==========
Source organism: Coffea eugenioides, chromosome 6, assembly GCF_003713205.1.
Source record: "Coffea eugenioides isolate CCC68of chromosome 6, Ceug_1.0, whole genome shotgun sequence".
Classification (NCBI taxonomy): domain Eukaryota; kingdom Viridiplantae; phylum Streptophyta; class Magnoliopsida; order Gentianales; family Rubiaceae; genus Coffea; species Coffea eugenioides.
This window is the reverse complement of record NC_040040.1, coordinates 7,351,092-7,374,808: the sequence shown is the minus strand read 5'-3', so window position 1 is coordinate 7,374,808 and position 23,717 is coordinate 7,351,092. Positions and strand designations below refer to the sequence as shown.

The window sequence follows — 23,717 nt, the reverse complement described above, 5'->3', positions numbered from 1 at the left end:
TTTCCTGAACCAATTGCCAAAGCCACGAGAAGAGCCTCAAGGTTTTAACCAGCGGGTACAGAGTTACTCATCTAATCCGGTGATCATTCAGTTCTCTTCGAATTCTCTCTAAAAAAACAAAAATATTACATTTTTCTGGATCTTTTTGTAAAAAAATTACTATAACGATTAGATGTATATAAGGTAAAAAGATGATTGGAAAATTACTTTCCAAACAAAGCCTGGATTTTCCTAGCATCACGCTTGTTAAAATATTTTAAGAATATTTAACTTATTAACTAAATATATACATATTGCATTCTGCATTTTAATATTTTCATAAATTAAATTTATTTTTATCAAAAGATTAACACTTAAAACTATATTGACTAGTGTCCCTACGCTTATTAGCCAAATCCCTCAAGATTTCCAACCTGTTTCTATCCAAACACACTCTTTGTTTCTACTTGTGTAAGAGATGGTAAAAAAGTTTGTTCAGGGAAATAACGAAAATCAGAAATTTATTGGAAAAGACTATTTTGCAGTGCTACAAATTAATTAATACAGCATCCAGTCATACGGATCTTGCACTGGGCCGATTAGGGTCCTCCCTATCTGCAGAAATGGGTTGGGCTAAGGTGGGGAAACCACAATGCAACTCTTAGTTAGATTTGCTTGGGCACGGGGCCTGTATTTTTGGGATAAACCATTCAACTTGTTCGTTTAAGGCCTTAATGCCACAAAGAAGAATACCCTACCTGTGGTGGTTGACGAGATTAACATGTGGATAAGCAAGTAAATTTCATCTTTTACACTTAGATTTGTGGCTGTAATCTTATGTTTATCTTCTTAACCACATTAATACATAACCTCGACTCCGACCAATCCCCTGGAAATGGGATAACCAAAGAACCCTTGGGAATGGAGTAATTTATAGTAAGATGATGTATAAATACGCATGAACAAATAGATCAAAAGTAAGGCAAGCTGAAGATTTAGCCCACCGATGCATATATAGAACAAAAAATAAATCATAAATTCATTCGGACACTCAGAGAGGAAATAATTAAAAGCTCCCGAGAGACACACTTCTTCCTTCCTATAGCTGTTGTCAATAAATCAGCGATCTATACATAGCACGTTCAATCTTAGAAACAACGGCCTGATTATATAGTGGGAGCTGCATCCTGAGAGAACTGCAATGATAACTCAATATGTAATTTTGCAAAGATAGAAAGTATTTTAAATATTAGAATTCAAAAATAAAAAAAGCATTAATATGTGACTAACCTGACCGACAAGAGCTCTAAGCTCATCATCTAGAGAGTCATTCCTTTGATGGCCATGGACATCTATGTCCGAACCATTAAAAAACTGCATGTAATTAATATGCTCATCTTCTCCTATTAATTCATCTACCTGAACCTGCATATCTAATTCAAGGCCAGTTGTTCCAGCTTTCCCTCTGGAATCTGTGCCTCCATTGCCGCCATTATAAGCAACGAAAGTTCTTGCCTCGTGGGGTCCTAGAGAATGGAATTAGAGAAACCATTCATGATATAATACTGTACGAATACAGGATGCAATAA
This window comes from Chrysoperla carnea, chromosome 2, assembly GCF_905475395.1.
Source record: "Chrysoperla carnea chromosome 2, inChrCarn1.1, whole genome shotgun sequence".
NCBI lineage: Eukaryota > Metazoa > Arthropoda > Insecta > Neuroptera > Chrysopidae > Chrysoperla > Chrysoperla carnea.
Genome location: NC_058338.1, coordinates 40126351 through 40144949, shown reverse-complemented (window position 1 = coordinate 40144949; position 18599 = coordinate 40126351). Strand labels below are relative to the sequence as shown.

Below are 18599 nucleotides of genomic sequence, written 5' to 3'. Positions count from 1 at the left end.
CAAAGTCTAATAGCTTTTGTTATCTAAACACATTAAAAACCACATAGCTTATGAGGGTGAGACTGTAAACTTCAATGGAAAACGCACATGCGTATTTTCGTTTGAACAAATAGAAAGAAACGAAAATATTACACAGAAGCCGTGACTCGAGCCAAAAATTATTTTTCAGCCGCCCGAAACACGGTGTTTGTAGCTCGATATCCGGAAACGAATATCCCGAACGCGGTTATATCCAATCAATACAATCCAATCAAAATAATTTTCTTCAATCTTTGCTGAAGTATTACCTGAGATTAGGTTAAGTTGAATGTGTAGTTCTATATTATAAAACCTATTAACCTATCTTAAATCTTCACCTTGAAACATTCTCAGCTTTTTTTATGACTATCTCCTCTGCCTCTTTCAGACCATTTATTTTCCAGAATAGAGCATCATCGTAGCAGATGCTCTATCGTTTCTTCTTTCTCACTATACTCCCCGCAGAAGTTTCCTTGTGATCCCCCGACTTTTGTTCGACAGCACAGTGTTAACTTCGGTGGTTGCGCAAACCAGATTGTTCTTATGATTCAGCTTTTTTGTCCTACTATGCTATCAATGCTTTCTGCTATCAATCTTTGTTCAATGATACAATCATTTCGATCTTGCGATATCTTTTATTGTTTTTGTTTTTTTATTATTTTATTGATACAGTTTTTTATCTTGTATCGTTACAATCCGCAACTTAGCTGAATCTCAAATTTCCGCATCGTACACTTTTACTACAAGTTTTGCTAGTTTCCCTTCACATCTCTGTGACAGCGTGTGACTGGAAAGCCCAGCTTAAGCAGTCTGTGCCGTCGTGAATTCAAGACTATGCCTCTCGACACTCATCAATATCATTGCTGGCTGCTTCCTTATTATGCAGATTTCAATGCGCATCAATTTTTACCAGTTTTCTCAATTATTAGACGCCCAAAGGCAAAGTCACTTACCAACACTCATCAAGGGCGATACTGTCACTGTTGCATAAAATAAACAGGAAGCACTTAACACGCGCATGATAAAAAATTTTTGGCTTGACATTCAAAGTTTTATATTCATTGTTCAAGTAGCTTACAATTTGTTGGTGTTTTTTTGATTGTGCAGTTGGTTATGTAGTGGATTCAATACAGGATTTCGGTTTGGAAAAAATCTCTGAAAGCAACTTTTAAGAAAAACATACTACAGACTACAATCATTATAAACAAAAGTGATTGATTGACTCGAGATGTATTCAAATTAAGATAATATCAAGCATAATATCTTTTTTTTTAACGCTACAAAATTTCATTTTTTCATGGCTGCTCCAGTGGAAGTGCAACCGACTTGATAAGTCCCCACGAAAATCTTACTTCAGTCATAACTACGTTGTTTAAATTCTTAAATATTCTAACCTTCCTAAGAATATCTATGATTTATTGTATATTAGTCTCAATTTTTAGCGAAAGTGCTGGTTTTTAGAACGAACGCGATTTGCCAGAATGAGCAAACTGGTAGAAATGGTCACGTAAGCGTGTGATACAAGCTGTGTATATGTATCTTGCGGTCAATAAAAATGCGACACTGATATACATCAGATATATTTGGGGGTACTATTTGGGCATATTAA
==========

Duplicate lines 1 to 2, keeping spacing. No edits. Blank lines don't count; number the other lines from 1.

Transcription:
Source organism: Coffea eugenioides, chromosome 6, assembly GCF_003713205.1.
Source record: "Coffea eugenioides isolate CCC68of chromosome 6, Ceug_1.0, whole genome shotgun sequence".